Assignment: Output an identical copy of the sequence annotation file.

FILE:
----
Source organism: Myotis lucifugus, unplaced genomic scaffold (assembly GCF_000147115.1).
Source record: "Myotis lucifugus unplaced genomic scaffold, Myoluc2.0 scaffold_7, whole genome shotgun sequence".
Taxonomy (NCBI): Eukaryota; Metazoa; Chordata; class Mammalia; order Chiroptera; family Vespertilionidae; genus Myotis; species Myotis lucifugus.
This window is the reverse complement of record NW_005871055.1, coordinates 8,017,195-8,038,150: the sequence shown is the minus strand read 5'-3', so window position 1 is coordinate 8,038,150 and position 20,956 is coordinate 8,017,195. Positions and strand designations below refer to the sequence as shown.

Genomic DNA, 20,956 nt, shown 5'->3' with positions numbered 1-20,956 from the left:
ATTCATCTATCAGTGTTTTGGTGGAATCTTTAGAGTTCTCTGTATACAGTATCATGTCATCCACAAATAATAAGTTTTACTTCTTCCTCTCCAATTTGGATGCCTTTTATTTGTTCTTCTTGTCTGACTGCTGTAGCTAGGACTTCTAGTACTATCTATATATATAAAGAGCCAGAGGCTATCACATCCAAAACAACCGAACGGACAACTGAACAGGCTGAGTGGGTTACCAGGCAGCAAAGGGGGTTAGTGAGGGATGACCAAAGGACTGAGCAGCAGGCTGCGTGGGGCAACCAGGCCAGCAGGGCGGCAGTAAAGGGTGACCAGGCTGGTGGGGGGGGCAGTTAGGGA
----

Source organism: Myotis lucifugus, unplaced genomic scaffold (assembly GCF_000147115.1).
Source record: "Myotis lucifugus unplaced genomic scaffold, Myoluc2.0 scaffold_7, whole genome shotgun sequence".
Taxonomy (NCBI): Eukaryota; Metazoa; Chordata; class Mammalia; order Chiroptera; family Vespertilionidae; genus Myotis; species Myotis lucifugus.
This window is the reverse complement of record NW_005871055.1, coordinates 8,017,195-8,038,150: the sequence shown is the minus strand read 5'-3', so window position 1 is coordinate 8,038,150 and position 20,956 is coordinate 8,017,195. Positions and strand designations below refer to the sequence as shown.

Genomic DNA, 20,956 nt, shown 5'->3' with positions numbered 1-20,956 from the left:
ATTCATCTATCAGTGTTTTGGTGGAATCTTTAGAGTTCTCTGTATACAGTATCATGTCATCCACAAATAATAAGTTTTACTTCTTCCTCTCCAATTTGGATGCCTTTTATTTGTTCTTCTTGTCTGACTGCTGTAGCTAGGACTTCTAGTACTATCTATATATATAAAGAGCCAGAGGCTATCACATCCAAAACAACCGAACGGACAACTGAACAGGCTGAGTGGGTTACCAGGCAGCAAAGGGGGTTAGTGAGGGATGACCAAAGGACTGAGCAGCAGGCTGCGTGGGGCAACCAGGCCAGCAGGGCGGCAGTAAAGGGTGACCAGGCTGGTGGGGGGGGCAGTTAGGGA